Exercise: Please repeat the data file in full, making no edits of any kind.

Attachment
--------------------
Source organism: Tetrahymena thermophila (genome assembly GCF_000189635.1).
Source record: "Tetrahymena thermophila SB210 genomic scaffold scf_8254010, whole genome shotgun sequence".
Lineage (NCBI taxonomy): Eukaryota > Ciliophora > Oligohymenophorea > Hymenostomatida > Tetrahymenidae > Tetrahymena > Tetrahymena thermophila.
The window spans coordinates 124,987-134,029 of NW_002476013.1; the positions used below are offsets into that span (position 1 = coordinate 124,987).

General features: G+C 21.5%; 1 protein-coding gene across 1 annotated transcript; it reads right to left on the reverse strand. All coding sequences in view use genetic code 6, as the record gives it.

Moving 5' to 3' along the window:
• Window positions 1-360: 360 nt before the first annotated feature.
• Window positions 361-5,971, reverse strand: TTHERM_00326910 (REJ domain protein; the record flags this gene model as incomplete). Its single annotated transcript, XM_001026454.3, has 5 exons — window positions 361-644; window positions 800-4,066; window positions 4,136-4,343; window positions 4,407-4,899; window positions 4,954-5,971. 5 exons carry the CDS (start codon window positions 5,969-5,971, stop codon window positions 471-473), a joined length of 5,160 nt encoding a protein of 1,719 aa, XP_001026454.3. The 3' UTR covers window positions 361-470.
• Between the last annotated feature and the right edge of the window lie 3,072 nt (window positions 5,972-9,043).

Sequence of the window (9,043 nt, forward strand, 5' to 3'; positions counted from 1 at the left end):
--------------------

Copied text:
Source organism: Tetrahymena thermophila (genome assembly GCF_000189635.1).
Source record: "Tetrahymena thermophila SB210 genomic scaffold scf_8254010, whole genome shotgun sequence".
Lineage (NCBI taxonomy): Eukaryota > Ciliophora > Oligohymenophorea > Hymenostomatida > Tetrahymenidae > Tetrahymena > Tetrahymena thermophila.
The window spans coordinates 124,987-134,029 of NW_002476013.1; the positions used below are offsets into that span (position 1 = coordinate 124,987).

General features: G+C 21.5%; 1 protein-coding gene across 1 annotated transcript; it reads right to left on the reverse strand. All coding sequences in view use genetic code 6, as the record gives it.

Moving 5' to 3' along the window:
• Window positions 1-360: 360 nt before the first annotated feature.
• Window positions 361-5,971, reverse strand: TTHERM_00326910 (REJ domain protein; the record flags this gene model as incomplete). Its single annotated transcript, XM_001026454.3, has 5 exons — window positions 361-644; window positions 800-4,066; window positions 4,136-4,343; window positions 4,407-4,899; window positions 4,954-5,971. 5 exons carry the CDS (start codon window positions 5,969-5,971, stop codon window positions 471-473), a joined length of 5,160 nt encoding a protein of 1,719 aa, XP_001026454.3. The 3' UTR covers window positions 361-470.
• Between the last annotated feature and the right edge of the window lie 3,072 nt (window positions 5,972-9,043).

Sequence of the window (9,043 nt, forward strand, 5' to 3'; positions counted from 1 at the left end):